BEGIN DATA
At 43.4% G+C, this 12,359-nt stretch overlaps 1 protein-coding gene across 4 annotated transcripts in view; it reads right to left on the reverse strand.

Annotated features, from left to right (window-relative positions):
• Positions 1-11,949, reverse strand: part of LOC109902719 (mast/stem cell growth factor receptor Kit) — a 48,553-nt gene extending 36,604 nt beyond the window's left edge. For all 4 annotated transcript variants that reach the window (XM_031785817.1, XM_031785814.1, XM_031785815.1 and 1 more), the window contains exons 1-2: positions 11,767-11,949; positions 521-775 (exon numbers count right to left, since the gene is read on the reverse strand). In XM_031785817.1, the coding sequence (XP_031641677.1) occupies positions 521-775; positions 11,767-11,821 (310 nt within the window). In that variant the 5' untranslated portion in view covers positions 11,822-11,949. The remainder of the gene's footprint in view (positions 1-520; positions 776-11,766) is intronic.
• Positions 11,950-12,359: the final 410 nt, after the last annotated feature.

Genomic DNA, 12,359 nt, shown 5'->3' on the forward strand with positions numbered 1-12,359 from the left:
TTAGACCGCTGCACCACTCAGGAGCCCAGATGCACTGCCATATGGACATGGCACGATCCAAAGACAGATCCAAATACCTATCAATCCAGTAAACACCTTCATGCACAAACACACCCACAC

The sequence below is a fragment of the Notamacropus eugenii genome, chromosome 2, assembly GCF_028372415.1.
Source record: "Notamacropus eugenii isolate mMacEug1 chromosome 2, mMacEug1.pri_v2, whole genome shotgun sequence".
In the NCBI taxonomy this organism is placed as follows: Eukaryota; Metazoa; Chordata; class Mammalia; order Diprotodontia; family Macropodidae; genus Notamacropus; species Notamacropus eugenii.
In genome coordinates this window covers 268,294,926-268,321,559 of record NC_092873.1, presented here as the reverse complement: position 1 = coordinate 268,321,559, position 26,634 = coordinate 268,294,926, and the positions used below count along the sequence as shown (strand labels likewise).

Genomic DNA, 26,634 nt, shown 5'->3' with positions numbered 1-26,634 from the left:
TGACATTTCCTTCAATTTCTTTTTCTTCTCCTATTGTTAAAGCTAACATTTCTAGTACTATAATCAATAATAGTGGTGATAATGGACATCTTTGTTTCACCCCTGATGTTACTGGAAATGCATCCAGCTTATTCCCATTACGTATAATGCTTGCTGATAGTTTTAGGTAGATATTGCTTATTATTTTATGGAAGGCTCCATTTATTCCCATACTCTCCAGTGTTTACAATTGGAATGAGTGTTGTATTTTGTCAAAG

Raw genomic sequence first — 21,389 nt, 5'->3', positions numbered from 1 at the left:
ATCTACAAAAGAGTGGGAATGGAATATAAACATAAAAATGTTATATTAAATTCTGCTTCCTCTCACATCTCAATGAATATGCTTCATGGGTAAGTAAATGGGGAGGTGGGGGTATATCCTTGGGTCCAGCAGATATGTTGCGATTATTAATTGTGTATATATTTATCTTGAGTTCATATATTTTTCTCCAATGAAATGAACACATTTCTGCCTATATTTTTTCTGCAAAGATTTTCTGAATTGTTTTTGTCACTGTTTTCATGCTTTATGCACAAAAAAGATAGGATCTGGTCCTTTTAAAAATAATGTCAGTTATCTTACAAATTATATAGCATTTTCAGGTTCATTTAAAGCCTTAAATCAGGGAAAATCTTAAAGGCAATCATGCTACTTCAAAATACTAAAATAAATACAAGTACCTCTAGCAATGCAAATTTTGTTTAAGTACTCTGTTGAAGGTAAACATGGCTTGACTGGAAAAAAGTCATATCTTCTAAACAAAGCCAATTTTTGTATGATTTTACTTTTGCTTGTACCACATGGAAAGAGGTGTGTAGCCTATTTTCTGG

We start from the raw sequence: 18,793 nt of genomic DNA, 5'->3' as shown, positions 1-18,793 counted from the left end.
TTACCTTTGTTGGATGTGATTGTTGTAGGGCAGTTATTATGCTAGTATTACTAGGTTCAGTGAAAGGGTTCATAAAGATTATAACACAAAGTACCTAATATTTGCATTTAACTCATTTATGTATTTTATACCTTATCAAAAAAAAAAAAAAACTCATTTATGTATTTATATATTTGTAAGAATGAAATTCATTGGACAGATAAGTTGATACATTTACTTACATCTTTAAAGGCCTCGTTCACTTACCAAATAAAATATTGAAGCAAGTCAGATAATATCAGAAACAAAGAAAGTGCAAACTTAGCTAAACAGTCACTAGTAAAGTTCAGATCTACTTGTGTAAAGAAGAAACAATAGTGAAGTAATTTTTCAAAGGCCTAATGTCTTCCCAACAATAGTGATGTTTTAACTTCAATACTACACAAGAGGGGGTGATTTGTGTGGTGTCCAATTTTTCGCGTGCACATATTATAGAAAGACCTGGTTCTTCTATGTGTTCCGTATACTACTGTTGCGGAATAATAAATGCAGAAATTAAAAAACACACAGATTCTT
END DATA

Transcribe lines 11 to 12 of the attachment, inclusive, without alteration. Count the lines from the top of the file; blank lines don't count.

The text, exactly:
Genomic DNA, 26,634 nt, shown 5'->3' with positions numbered 1-26,634 from the left:
TGACATTTCCTTCAATTTCTTTTTCTTCTCCTATTGTTAAAGCTAACATTTCTAGTACTATAATCAATAATAGTGGTGATAATGGACATCTTTGTTTCACCCCTGATGTTACTGGAAATGCATCCAGCTTATTCCCATTACGTATAATGCTTGCTGATAGTTTTAGGTAGATATTGCTTATTATTTTATGGAAGGCTCCATTTATTCCCATACTCTCCAGTGTTTACAATTGGAATGAGTGTTGTATTTTGTCAAAG